Such is the belief upon which their medical practice is based, and whatever we may think of the theory it must be admitted that the practice is consistent in all its details with the views set forth in the myth. Like most primitive people the Cherokees believe that disease and death are not natural, but are due to the evil influence of animal spirits, ghosts, or witches. Haywood, writing in 1823, states on the authority of two intelligent residents of the Cherokee nation:
In ancient times the Cherokees had no conception of anyone dying a natural death. They universally ascribed the death of those who perished by disease to the intervention or agency of evil spirits and witches and conjurers who had connection with the Shina (Anisgi´na) or evil spirits…. A person dying by disease and charging his death to have been procured by means of witchcraft or spirits, by any other person, consigns that person to inevitable death. They profess to believe that their conjurations have no effect upon white men.1
On the authority of one of the same informants, he also mentions the veneration which “their physicians have for the numbers four and seven, who say that after man was placed upon the earth four and seven nights were instituted for the cure of diseases in the human body and the seventh night as the limit for female impurity.”2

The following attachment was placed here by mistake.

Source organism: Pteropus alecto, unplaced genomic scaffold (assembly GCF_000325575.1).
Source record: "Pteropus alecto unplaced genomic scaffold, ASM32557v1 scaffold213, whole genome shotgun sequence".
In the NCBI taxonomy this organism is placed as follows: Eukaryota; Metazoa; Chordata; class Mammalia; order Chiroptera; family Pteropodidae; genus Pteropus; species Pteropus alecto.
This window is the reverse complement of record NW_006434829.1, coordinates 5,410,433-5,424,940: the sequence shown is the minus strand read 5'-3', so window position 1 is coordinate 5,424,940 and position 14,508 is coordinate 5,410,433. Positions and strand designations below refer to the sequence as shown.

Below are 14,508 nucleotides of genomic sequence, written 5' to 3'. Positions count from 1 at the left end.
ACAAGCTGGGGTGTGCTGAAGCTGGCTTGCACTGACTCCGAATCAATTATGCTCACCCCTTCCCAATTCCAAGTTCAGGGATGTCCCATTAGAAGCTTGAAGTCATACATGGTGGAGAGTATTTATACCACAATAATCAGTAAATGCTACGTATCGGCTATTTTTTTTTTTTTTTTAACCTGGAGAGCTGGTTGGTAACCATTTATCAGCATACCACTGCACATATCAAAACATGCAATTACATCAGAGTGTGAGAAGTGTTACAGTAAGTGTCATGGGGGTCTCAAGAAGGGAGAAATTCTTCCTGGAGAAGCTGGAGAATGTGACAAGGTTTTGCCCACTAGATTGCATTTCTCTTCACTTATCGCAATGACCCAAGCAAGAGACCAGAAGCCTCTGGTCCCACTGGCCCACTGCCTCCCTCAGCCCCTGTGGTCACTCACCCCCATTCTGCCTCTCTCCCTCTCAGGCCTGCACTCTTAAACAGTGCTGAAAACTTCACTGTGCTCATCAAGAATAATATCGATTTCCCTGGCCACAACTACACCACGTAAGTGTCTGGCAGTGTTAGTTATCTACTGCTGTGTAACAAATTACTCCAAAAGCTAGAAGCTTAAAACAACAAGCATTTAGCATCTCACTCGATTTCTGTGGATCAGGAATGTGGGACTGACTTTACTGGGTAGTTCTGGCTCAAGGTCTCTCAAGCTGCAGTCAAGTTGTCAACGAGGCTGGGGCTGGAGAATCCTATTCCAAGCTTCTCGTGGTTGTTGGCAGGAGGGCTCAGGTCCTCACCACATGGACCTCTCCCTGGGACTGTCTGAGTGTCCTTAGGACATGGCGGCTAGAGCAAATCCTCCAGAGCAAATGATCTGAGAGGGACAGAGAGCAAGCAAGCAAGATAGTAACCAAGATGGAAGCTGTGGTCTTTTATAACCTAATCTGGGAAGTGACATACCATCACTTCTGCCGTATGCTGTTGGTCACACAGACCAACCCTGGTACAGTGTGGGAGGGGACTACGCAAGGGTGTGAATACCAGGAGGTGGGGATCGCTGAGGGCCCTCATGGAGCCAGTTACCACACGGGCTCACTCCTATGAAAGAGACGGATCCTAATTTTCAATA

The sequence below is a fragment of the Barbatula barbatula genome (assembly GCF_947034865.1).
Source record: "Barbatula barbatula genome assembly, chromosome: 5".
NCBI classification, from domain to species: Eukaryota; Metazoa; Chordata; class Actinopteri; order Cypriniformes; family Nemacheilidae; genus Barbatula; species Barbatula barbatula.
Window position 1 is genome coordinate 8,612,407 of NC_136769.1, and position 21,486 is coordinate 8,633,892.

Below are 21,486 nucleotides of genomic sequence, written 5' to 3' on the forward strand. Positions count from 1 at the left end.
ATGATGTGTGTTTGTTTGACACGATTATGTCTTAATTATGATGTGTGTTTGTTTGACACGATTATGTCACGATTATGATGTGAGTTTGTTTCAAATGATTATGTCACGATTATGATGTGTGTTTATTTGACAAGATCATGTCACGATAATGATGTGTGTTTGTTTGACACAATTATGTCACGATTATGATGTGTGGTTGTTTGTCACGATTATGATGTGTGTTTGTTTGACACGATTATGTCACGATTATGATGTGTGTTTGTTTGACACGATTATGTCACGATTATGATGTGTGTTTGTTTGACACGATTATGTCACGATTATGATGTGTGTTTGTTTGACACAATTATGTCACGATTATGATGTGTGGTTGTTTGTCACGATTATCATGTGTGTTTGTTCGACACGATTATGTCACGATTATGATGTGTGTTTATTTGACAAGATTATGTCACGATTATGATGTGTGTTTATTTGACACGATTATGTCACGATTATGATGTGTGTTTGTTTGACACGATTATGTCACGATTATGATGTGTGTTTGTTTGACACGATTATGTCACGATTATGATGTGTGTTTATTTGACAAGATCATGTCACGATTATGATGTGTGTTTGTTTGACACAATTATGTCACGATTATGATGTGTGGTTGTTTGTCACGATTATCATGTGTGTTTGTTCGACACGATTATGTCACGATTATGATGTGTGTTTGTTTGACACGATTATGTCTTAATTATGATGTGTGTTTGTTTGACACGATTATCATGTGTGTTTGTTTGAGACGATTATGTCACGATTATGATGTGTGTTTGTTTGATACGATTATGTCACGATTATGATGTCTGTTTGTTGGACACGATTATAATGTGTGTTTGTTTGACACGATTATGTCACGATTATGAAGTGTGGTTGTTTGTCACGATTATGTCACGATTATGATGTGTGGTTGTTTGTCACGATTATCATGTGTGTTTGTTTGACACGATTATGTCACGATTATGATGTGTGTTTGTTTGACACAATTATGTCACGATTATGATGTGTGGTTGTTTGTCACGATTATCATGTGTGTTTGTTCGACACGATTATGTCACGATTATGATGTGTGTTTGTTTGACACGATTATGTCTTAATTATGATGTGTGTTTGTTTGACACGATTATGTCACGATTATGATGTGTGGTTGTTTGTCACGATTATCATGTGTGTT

Viewed from a scientific standpoint, their theory and diagnosis are entirely wrong, and consequently we can hardly expect their therapeutic system to be correct. As the learned Doctor Berendt states, after an exhaustive study of the medical books of the Mayas, the scientific value of their remedies is “next to nothing.” It must be admitted that many of the plants used in their medical practice possess real curative properties, but it is equally true that many others held in as high estimation are inert. It seems probable that in the beginning the various herbs and other plants were regarded as so many fetiches and were selected from some fancied connection with the disease animal, according to the idea known to modern folklorists as the doctrine of signatures. Thus at the present day the doctor puts into the decoction intended as a vermifuge some of the red fleshy stalks of the common purslane or chickweed (Portulaca oleracea), because these stalks somewhat resemble worms and consequently must have some occult influence over worms. Here the chickweed is a fetich precisely as is the flint arrow head which is put into the same decoction, in order that in the same mysterious manner its sharp cutting qualities may be communicated to the liquid and enable it to cut the worms into pieces. In like manner, biliousness is called by the Cherokees dalâ´ni or “yellow,” because the most apparent symptom of the disease is the vomiting by the patient of the yellow bile, and hence the doctor selects for the decoction four different herbs, each of which is also called dalâni, because of the color of the root, stalk, or flower. The same idea is carried out in the tabu which generally accompanies the treatment. Thus a scrofulous patient must abstain from eating the meat of a turkey, because the fleshy dewlap which depends from its throat somewhat resembles an inflamed scrofulous eruption. On killing a deer the hunter always makes an incision in the hind quarter and removes the hamstring, because this tendon, when severed, draws up into the flesh; ergo, any one who should unfortunately partake of the hamstring would find his limbs draw up in the same manner.